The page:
Cardiac Pathways: Mapping a Tough Course in EP
Cardiac Pathways' strategy is to develop solutions for the most difficult cardiac rhythm problems, those for which even palliative treatments are limited. Armed with promising advanced technology, the company was one of the last through the 1996 medical device IPO window but since then has been paying the price for being slow to market. With FDA approval finally in hand, along with new management and additional financing obtained at a premium cost, Cardiac Pathways hopes to sustain itself long enough to finally take advantage of its technological lead by creating a new market treating patients who have few other options.
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Atrial fibrillation (AF), once thought of as a benign condition affecting a relatively small patient population, has recently been found to be a major contributor to stroke and congestive heart failure (CHF), and is expected to afflict a much larger patient pool, particularly as the population ages, making AF one of the largest unmet cardiovascular clinical opportunities. The only current cure for AF is a traumatic, rarely performed surgical procedure. Palliative treatments are limited to drug regimens that are often ineffective and can produce serious side effects; or electrophysiology and cardiac rhythm management procedures that are only used for a relatively small number of patients. The size of the AF patient market and the recent discovery that AF is a precursor to stroke and CHF have elevated the condition in importance to product companies, making it one of the most competitive areas for the next generation of cardiovascular devices, and attracting interest from all the major cardiology companies, as well as many start-ups. AtriCure is developing novel technology that for the first time enables surgeons to ensure they are producing lesions that are transmural, meaning they completely penetrate the cardiac tissue. Transmural lesions have been shown to provide the only effective means of curing AF. The company's first-mover advantage puts it ahead of the pack, at least for now. AtriCure's challenge is to expand the application of its technology to avoid being marginalized when the inevitable rush of big and small players enter the market.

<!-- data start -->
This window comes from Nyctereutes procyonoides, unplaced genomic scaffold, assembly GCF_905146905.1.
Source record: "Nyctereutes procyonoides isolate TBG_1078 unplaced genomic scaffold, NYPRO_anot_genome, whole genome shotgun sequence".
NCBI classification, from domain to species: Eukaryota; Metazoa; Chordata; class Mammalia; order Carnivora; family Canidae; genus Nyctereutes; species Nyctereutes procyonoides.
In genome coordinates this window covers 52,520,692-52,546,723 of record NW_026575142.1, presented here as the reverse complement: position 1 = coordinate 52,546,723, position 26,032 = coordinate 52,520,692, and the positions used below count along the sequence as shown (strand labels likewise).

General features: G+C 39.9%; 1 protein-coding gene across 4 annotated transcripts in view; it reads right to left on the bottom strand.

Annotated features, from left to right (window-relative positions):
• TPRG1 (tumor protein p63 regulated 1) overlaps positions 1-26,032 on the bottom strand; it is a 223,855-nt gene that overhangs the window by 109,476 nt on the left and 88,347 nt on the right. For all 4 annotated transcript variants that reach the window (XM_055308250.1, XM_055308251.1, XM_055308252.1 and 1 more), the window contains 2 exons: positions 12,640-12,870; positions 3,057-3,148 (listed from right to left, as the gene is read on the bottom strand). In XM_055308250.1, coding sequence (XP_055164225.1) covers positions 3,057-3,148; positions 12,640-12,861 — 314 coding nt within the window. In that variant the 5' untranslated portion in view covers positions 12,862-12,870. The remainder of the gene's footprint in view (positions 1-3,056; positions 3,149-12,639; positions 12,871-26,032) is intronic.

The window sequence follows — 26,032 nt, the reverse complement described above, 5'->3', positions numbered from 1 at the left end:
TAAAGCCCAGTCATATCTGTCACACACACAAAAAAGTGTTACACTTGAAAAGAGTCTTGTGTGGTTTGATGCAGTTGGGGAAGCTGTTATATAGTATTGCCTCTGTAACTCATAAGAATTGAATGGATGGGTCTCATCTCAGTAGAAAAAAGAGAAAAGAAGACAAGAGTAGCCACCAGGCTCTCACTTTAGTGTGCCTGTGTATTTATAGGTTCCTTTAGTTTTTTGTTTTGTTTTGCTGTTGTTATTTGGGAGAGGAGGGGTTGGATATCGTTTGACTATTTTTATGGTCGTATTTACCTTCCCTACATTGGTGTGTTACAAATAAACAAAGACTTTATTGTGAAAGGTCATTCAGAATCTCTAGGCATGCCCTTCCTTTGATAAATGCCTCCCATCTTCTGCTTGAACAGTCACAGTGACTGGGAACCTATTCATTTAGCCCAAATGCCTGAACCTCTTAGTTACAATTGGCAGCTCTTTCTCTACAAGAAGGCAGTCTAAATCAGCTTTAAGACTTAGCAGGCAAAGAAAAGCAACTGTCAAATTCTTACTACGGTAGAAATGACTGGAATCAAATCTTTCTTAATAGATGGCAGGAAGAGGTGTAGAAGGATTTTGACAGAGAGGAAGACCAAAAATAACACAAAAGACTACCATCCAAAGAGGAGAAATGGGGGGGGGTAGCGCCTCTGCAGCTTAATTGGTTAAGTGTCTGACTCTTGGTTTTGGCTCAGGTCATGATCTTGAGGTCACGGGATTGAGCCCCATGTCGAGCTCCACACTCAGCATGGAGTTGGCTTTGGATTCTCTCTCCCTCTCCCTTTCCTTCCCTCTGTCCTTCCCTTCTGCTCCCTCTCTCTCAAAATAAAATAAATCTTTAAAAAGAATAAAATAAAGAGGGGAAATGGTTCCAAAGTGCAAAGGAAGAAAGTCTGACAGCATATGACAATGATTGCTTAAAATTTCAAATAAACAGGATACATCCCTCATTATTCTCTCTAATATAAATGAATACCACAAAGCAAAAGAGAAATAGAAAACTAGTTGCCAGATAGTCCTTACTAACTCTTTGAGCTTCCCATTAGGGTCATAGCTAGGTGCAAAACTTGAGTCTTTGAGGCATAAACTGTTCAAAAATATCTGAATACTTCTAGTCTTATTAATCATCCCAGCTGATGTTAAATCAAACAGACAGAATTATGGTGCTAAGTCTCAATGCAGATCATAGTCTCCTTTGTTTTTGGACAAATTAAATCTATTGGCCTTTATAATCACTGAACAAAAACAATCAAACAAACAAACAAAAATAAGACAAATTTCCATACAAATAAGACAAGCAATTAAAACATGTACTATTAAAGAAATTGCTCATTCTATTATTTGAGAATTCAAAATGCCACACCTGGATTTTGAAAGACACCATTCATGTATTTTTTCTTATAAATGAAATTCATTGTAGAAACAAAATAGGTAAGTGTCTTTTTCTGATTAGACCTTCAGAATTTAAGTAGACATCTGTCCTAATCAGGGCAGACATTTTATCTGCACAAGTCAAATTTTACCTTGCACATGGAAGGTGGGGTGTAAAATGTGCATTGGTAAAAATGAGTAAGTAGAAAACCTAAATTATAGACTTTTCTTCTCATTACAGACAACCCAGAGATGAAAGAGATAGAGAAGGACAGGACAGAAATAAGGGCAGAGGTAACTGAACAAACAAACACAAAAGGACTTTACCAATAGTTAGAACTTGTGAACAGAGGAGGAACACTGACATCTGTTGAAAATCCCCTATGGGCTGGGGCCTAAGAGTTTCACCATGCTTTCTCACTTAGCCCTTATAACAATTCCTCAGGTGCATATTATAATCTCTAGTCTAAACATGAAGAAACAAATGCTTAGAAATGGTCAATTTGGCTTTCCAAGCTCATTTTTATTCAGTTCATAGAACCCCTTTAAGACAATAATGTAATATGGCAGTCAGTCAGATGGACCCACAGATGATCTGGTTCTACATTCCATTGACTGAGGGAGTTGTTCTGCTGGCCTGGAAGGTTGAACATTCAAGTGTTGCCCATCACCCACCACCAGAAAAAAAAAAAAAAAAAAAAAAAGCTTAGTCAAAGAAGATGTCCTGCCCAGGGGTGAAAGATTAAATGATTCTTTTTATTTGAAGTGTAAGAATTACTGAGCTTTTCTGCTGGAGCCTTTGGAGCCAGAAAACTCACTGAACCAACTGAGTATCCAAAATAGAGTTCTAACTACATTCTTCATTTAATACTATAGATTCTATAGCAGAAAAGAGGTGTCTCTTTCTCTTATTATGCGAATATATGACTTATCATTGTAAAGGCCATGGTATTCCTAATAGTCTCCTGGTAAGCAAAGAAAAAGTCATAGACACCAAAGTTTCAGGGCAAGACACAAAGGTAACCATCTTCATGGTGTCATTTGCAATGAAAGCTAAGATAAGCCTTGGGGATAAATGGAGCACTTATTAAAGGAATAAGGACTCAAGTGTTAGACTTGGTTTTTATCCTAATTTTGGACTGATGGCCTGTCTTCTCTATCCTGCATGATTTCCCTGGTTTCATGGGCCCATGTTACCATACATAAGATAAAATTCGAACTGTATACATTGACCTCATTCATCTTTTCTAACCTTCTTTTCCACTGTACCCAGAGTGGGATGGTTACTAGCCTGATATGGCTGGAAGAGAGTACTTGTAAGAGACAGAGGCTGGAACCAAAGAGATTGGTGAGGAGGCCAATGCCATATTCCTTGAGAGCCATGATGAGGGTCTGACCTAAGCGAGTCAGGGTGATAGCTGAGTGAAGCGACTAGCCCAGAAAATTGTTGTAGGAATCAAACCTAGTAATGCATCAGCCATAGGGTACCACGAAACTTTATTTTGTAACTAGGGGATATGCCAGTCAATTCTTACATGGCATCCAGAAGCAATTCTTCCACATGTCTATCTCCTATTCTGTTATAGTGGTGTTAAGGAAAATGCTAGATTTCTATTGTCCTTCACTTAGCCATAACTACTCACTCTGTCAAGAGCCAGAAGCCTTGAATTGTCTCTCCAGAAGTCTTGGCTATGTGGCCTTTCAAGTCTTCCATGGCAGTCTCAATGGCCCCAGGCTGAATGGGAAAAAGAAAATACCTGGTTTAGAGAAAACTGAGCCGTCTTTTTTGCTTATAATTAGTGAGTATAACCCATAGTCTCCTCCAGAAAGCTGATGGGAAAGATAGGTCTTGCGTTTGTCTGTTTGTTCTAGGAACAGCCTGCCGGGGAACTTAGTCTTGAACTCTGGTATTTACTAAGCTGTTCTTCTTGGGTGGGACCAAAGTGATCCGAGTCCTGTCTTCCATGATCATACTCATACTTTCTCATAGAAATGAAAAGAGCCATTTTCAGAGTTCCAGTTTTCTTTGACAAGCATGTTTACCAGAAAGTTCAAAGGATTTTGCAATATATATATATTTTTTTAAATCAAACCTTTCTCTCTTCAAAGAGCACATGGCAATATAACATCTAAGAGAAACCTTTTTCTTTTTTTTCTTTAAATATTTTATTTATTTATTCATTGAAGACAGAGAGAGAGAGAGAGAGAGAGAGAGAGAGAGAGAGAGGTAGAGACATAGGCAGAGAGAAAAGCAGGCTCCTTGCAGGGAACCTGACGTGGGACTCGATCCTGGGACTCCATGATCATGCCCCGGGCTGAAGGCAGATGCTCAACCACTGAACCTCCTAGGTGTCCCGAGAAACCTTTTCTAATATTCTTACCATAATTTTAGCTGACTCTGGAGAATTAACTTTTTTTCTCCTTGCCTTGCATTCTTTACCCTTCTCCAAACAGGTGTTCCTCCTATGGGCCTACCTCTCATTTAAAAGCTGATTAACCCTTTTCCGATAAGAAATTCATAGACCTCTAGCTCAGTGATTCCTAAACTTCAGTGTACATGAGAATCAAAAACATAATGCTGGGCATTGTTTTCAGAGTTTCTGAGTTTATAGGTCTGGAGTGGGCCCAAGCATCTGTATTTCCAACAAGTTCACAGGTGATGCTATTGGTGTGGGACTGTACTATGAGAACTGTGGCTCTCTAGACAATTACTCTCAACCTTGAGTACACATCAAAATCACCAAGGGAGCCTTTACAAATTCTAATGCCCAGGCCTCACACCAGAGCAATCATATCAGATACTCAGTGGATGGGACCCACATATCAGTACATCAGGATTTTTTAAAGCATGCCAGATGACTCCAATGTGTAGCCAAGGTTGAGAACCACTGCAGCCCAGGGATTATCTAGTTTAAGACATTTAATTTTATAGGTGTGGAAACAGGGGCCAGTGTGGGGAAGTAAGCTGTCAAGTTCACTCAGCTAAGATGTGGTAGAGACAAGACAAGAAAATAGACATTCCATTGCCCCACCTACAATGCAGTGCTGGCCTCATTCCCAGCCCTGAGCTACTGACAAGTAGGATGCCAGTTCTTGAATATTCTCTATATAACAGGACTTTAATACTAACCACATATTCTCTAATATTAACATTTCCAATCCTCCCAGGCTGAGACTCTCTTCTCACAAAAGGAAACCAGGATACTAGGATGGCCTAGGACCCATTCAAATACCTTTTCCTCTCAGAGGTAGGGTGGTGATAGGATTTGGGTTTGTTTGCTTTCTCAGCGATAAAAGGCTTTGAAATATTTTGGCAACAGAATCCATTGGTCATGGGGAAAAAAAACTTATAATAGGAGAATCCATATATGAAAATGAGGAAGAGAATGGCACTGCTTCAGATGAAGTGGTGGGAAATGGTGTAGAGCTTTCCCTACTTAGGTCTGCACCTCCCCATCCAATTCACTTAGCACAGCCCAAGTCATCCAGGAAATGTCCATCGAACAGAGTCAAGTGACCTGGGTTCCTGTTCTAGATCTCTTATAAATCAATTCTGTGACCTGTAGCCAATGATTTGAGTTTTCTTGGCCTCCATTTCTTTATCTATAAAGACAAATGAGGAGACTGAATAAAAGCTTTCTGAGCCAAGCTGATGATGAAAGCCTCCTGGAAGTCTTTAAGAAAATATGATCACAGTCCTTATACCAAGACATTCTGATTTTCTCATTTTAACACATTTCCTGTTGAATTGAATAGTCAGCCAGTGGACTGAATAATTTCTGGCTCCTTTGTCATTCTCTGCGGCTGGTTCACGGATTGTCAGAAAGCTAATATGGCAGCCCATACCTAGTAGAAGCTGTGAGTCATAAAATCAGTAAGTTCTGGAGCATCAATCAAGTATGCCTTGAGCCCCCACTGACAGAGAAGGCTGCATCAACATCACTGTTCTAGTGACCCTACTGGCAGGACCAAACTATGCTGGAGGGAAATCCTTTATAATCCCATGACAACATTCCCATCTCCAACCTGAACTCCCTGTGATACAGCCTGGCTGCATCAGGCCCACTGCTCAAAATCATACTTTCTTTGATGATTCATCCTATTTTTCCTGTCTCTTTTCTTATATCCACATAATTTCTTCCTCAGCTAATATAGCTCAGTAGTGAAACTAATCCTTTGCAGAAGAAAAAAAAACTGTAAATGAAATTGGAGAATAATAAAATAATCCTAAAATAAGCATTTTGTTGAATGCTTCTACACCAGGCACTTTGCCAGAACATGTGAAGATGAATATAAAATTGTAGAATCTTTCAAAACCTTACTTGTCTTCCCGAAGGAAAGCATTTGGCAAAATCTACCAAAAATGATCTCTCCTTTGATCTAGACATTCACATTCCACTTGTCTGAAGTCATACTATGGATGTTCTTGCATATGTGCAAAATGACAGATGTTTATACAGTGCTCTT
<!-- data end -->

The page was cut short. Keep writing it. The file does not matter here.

This month's $115 million cash deal to acquire electrophysiology company Cardiac Pathways Corp., makes five acquisitions for Boston Scientific already this year. Boston's dealmaking flurry is particularly notable given the relative inactivity of other large device companies on the acquisition front, and the cold shoulder the public market has given to the device sector. This deal reflects Boston's renewed commitment to electrophysiology, an area the company was thinking about exiting just a couple of years ago despite having a market-leading product. But it still remains to be seen whether this recent string of deals can turn around Boston Scientific and boost its flagging stock price.
Effective medical device regulation supports both safety and innovation needs. This article assesses how well the US FDA and the Australian TGA achieve this balance.